I remember looking at the moon once, years ago. It was lustered a very bright orange and slowly descending to Earth’s horizon where it appeared positively enormous. I was awestruck. Eyes full, roving from edge to crater to edge, not wishing to blink, I drank in the moon to stupefaction and had a very religious experience; not the first, but memorable all the same. I thought how certain God must exist in that moment; how he knew of the tides’ pull, the nature of gravity, and the wonder I felt. With such care he must have crafted the moon and, possibly, he thought of me as he did it; thought how I’d sit on a dock (with a friend – incidentally the other writer on this blog) on a cool summer night and wonder at the moon. I felt full too: like God himself refracted from the moon to my soul, felt the encouragement from taking notice, and profundity, as a dam fissures and gushes: so God was to me in the moonlight. How could all this be without God? This great satellite, collections of galaxies and lights, everything twirling, and twirling in chorus – and the abundance of life here on Earth. This bubbling fecundity was the wax seal of God somehow – I could feel it.

I saw the moon again this week while I drove down the freeway. Crescent, luminous – the great fingernail in the sky. I felt the exact same as I did on that dock, drinking in the moon, only with much different understanding. I was still swept away in its grandeur, but – and here’s the point – it really was the exact same feeling: the enormity of the moon, and life, and the heavens, and the earth – the enormity of it it all.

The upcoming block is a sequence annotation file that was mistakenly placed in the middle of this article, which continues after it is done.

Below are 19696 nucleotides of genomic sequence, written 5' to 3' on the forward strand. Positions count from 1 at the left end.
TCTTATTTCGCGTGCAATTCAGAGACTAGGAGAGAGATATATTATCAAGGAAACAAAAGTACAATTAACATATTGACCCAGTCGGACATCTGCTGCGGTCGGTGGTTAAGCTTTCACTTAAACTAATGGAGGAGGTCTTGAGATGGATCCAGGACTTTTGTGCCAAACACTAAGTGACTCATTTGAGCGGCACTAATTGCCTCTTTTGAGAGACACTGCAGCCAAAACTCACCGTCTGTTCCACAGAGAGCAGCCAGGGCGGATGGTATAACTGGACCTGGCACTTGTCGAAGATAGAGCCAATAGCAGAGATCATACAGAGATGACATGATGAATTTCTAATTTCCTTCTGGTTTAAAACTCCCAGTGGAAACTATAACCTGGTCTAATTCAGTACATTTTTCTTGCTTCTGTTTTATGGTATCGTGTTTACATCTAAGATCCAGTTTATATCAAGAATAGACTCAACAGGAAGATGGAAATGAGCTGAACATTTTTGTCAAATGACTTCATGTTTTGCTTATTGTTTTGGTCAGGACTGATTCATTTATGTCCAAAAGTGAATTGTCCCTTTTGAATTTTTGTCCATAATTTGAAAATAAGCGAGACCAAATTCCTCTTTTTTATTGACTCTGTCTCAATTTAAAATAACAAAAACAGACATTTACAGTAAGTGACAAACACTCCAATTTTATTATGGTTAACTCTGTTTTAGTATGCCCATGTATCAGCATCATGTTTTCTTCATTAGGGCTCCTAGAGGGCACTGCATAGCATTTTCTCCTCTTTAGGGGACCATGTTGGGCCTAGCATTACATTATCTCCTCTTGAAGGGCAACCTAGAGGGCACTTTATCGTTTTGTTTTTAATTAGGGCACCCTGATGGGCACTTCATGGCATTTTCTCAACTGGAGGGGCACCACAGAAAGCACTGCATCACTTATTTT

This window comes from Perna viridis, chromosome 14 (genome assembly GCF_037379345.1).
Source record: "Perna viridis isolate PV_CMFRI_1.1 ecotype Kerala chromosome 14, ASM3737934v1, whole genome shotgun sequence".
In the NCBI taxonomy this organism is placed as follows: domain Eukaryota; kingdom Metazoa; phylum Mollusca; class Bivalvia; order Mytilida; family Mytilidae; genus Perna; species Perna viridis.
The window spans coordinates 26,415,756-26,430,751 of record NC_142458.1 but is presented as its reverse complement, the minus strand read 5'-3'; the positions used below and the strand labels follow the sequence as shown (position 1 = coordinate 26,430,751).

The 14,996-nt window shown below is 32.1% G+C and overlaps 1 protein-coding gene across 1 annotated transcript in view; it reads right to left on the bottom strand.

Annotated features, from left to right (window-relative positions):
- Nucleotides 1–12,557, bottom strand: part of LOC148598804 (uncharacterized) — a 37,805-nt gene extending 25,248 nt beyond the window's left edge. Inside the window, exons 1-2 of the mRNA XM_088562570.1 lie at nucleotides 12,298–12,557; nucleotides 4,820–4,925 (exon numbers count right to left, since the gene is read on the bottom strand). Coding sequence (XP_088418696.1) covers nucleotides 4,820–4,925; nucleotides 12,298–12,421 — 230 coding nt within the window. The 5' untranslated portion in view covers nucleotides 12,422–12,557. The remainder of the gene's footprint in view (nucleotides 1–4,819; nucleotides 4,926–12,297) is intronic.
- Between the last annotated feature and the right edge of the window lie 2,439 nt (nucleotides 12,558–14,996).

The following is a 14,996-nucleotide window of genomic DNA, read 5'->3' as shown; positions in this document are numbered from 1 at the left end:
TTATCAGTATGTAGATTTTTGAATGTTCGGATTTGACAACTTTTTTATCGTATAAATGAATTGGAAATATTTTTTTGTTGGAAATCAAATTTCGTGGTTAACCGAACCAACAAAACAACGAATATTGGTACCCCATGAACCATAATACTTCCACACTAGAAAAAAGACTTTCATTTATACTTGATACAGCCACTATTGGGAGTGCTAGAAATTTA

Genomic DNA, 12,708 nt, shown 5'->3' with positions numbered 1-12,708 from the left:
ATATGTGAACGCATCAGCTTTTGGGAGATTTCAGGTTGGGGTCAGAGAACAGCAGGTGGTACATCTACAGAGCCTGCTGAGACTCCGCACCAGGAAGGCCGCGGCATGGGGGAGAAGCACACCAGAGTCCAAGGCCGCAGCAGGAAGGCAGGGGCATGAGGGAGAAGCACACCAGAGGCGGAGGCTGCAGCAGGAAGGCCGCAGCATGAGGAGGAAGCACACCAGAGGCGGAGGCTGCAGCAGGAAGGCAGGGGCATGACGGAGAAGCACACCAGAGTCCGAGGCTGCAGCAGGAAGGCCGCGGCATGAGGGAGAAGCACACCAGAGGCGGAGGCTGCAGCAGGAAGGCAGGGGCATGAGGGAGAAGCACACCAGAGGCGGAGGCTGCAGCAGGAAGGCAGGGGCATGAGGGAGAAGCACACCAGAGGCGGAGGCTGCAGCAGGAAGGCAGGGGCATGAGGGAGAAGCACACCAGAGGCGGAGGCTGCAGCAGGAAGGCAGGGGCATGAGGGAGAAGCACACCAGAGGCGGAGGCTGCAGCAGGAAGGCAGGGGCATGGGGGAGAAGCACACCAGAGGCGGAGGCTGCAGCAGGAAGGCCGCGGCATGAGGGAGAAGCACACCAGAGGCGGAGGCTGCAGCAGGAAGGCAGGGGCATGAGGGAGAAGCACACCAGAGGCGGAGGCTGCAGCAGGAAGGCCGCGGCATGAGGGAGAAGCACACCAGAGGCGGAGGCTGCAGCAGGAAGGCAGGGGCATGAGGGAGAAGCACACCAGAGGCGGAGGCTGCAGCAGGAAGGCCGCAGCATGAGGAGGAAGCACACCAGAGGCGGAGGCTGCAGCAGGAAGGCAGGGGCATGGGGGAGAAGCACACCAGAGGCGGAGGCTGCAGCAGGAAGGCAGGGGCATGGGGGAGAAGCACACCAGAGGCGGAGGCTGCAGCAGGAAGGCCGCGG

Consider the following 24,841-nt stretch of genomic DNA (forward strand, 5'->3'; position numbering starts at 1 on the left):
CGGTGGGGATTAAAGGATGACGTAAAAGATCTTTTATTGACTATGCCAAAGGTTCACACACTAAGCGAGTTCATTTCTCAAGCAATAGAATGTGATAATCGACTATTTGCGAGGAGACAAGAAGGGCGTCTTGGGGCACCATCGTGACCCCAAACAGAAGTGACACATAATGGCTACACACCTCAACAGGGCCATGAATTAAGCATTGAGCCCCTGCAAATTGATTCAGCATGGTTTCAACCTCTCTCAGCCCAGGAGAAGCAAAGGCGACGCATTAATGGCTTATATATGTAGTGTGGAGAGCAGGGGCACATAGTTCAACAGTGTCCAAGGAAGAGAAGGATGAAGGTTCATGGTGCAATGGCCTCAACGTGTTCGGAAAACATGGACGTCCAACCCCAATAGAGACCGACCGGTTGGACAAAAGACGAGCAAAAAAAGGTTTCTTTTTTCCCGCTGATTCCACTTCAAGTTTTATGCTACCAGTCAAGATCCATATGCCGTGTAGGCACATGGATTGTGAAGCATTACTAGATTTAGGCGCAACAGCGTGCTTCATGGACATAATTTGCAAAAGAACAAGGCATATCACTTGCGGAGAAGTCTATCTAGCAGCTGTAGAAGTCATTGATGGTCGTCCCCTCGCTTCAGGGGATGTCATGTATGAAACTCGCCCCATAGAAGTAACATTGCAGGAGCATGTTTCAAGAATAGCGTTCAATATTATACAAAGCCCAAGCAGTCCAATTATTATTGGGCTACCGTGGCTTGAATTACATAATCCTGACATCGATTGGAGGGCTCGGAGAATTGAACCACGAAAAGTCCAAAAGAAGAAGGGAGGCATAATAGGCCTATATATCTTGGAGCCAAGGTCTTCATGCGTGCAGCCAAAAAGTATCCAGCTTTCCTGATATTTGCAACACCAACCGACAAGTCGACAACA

It was still so big, all these years later, but no longer because of God. No longer did I see the invisible deity or feel his wonderful but mysterious plan for my life. I just saw the moon, and felt the same profound wonder sluice over me. But I now know more about these feelings and what it is I’m staring at. Know about the moon’s possible inception, its distances, its ancient, dusty craters. I know more about the earth, too: how it came to be and to host such multitudes of life, sheltering huge columns and chapters of history that have come and gone, come and gone.

Eventually the moon will go too and perhaps a bookend will be compiled instead of a chapter. The moon shall become a period. That will be that. It will come and go just like millions and millions of creatures and rocks and minerals on the earth have come and gone in so many ways: gradually, here a little, there a little, sometimes quickly, sometimes enduring, on and on until it is no more.

And, driving in my small car down the freeway, I felt tiny and grand and altogether happy to be a part, even an infinitely small part, of the motion in the universe.


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